The title of this post is from a conversation this week at a Reddit Denver Business Owners meetup/meeting. When I first heard it, I nodded my head in agreement, but today when I was speaking with my accountant about my failed business, Survival Gift Shop, she said, “Did you make any money from it?” The sad answer to that was no.
I’m not terribly proud of this fact, especially since I sunk $700 in product, fees (PayPal and Shopify), and advertising, not even counting my time (because really, what startup actually places a price on their time in the beginning). Results? Not a single person clicked BUY over the 6 month period where it was heavily marketed and even got some organic search traffic. At the very end, I even tried unloading them at cost on ebay and still no takers over two 7 day auctions. Now I grant you, a wise woman who loved the idea and built a Lady’s Personal Survival Kit of her own once exclaimed that it was more of an impulse buy, so the method of delivery was possibly wrong (not the idea), but I didn’t have the capital or the faith to try it again.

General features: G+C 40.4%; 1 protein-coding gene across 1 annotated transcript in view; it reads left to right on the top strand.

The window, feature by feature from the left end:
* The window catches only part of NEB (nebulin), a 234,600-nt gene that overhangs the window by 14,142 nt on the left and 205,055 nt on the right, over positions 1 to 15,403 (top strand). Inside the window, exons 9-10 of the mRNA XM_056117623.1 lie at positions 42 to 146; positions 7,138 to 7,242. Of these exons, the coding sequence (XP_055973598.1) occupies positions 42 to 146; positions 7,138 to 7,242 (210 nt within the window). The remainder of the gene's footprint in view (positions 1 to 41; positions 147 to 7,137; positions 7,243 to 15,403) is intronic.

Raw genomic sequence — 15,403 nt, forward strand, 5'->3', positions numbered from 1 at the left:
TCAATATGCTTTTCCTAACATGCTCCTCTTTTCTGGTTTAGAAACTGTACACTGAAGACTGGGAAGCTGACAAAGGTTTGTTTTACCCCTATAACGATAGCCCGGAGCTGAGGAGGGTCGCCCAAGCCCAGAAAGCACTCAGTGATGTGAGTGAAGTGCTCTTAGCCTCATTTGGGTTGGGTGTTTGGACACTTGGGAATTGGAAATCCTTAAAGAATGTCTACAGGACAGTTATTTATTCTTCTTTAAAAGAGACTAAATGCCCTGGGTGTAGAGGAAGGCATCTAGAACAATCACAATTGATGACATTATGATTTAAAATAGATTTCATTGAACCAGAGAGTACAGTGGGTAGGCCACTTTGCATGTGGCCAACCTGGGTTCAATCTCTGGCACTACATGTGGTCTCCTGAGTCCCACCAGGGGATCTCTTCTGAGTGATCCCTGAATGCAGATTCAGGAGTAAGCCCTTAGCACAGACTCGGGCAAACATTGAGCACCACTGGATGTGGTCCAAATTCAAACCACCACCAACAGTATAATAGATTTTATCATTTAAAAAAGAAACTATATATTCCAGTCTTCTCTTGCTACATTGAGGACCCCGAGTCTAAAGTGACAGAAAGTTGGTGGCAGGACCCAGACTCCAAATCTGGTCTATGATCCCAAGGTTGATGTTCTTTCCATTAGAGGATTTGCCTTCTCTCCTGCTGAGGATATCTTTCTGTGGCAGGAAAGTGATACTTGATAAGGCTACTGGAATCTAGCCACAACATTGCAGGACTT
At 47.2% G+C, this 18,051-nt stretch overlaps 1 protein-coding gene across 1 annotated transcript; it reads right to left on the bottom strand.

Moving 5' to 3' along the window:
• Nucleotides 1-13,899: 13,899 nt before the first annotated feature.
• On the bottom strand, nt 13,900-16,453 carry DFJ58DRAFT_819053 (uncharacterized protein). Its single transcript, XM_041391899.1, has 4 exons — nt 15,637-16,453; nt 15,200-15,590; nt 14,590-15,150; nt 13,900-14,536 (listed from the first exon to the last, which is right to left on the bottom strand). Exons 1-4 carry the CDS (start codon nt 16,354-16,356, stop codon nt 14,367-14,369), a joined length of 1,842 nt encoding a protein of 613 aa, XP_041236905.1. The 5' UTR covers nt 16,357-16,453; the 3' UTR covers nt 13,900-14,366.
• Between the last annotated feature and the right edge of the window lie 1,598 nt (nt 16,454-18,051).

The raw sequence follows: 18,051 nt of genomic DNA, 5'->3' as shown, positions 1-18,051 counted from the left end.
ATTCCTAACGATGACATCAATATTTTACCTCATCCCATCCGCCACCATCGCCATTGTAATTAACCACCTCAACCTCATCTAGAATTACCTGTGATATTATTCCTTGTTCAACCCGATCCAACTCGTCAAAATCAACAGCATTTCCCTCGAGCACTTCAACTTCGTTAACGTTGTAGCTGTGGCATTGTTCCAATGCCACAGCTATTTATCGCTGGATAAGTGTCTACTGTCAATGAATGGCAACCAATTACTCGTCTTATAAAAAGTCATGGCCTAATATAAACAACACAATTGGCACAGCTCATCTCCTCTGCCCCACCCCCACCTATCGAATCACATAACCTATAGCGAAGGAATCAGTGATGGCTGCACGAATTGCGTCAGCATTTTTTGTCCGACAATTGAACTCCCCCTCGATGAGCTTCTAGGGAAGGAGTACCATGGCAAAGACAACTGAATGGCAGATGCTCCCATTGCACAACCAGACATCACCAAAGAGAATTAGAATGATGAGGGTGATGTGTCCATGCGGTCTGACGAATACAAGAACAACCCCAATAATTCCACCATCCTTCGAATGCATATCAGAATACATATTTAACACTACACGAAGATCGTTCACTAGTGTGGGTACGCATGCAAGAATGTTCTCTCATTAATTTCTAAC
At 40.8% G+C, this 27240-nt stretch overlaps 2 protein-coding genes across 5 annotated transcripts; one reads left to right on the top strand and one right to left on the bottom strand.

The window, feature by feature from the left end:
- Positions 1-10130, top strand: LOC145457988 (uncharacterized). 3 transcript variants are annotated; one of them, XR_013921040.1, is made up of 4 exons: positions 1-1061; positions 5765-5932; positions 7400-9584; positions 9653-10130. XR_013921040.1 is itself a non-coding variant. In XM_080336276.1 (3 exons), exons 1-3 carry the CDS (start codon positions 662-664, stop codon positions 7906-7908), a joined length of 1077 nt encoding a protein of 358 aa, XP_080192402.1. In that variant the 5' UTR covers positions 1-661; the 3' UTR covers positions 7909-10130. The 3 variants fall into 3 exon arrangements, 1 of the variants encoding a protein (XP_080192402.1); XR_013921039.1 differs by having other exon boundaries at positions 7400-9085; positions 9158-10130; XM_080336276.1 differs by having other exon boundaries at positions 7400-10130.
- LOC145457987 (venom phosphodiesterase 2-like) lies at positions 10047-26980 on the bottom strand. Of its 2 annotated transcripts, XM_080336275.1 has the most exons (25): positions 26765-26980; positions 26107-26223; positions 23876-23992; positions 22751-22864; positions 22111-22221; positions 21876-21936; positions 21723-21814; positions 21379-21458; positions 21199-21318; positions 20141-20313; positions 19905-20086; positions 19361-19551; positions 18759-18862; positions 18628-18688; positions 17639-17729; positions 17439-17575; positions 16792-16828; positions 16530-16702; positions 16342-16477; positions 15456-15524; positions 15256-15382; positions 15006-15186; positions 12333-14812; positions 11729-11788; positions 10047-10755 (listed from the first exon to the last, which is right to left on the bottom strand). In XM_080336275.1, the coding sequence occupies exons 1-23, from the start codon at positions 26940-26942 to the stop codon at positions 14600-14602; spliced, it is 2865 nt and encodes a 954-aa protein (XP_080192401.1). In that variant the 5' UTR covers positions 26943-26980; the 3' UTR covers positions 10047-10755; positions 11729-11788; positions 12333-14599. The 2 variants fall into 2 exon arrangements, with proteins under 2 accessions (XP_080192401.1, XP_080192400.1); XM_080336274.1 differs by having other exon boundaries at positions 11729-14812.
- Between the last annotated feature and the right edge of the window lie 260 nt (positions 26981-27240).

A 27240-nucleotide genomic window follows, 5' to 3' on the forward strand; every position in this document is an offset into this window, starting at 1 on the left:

I wrote it off as a 100% failure. I want you to read that again. 100% failure. Zero profit. An utterly inconsequential business.
And yet, to this day, when I mention or show someone one of the kits, they love the idea and want one. This is of course, when I am giving it to them for free. Hey look, we’ve circled back around to the top, “Until You Ask For Money, You Don’t Know How Serious They Are.” This is why I waved goodbye to an idea after one year and moved on. I had better things to do, where people had already spoken with their wallets and I was listening (intently). So what’s the point? An idea is just an idea until someone literally pays for it, then you have a chance at a business. It’s an obvious lesson that’s repeated every day by an entrepreneur somewhere in the world, and the best ones know how to let go, move on, and drive on until they succeed.